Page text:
There has been some recent movement in a positive direction in the budget. Obviously, there’s a whole lot more that can be done. In order to help with what we currently have with the budget, I believe whoever is sitting up there on our next City Council needs to dig down deep into our contracts that we hold as a city, and current expenditures that may have not been looked at for several years. I’m sure some money can be found in those to support some of the underfunded programs in the city. Our City Council (members) also need to be leaders; they need to be dignified when they’re sitting in City Council meetings, free of bias and respectful to each other. Often times, things get heated at City Council meetings, and I believe those heated conversations are more heated than they need to be.

2. Aside from hiring more officers, what can be done to tackle DHS’ crime rate? 

Our chief of police, who is doing a fantastic job, wants to go back to community policing. In order to combat crime in Desert Hot Springs, we definitely need the community’s help. We can’t put it all on the police department. We have to be willing to work with the police department as citizens reporting crimes, no matter how big or small they may be, and supporting our officers in the city.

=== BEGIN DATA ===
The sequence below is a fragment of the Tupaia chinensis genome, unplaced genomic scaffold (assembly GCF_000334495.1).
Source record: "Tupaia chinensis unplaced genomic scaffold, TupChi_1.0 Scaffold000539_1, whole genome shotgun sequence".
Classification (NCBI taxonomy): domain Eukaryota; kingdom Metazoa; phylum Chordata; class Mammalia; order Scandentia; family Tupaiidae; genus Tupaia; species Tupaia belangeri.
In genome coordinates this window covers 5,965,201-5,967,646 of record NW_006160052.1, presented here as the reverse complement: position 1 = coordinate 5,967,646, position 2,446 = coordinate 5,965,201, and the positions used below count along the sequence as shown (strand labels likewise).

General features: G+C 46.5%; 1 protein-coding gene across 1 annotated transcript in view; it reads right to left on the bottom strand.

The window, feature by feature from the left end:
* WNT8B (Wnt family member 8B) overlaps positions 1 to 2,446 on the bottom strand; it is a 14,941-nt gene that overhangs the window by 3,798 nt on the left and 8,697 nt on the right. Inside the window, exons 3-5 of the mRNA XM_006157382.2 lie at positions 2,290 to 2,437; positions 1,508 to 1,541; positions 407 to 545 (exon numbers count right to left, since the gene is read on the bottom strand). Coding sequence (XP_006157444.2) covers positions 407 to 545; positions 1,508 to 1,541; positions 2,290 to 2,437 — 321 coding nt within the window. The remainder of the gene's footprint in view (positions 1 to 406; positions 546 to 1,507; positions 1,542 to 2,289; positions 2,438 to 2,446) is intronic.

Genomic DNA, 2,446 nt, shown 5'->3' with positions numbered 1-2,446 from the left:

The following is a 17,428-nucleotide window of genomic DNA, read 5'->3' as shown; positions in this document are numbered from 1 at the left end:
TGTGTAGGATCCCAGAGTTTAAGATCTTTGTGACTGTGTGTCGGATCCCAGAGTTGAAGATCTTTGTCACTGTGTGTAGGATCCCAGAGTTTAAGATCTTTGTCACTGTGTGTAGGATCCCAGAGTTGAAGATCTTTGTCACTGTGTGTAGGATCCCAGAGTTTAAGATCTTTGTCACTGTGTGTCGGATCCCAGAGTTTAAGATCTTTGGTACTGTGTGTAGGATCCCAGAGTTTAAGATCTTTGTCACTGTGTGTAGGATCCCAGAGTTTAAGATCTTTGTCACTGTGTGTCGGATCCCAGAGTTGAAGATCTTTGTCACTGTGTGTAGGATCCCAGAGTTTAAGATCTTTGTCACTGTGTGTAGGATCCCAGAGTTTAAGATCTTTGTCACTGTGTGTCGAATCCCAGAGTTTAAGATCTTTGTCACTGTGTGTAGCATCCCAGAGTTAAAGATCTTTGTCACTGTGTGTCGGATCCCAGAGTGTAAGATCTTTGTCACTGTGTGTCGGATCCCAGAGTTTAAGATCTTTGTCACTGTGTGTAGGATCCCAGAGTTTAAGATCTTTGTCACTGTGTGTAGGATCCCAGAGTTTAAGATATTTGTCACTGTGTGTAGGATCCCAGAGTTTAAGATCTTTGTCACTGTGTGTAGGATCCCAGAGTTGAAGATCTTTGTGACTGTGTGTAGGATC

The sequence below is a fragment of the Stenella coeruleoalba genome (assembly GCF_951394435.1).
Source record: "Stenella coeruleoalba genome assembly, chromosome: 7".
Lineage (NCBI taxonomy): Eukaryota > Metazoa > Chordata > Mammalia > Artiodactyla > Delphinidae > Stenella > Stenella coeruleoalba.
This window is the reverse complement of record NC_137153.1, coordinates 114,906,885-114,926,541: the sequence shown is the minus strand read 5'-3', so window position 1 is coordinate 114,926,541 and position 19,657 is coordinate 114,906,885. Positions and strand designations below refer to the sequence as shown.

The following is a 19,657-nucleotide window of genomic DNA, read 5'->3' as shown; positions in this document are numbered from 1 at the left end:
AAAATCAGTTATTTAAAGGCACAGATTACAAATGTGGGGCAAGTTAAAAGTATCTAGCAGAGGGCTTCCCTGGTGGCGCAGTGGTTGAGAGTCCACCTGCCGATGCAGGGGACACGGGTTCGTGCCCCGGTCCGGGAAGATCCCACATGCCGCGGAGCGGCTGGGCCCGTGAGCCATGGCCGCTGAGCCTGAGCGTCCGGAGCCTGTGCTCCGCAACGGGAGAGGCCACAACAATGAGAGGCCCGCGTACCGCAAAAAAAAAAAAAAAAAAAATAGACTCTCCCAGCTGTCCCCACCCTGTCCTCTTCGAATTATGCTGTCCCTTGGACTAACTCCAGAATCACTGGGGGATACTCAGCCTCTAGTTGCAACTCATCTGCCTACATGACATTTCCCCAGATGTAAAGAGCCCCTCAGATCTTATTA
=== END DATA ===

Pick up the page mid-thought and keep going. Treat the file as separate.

3. How do you plan to attract new businesses to Desert Hot Springs?

Being professional. Cleaning up our streets is obviously something that’s going to take us a long way, but we need to change the perception of Desert Hot Springs. We have been called Desperate Hot Springs, The Dirty-D. Desert Hot Springs has a bad reputation throughout the valley and outside the valley, throughout the county. In order to attract new businesses here, we have to clean up our act.

4. DHS has a problem with homelessness. What can the city do to fix this?

With our current budget status, there’s nothing that can be done right this second. However, there are programs that can be instituted, and there are people within the community who are looking into helping with this homeless population. In any low-income city, you’re going to have a homeless problem, and every city deals with a homeless problem.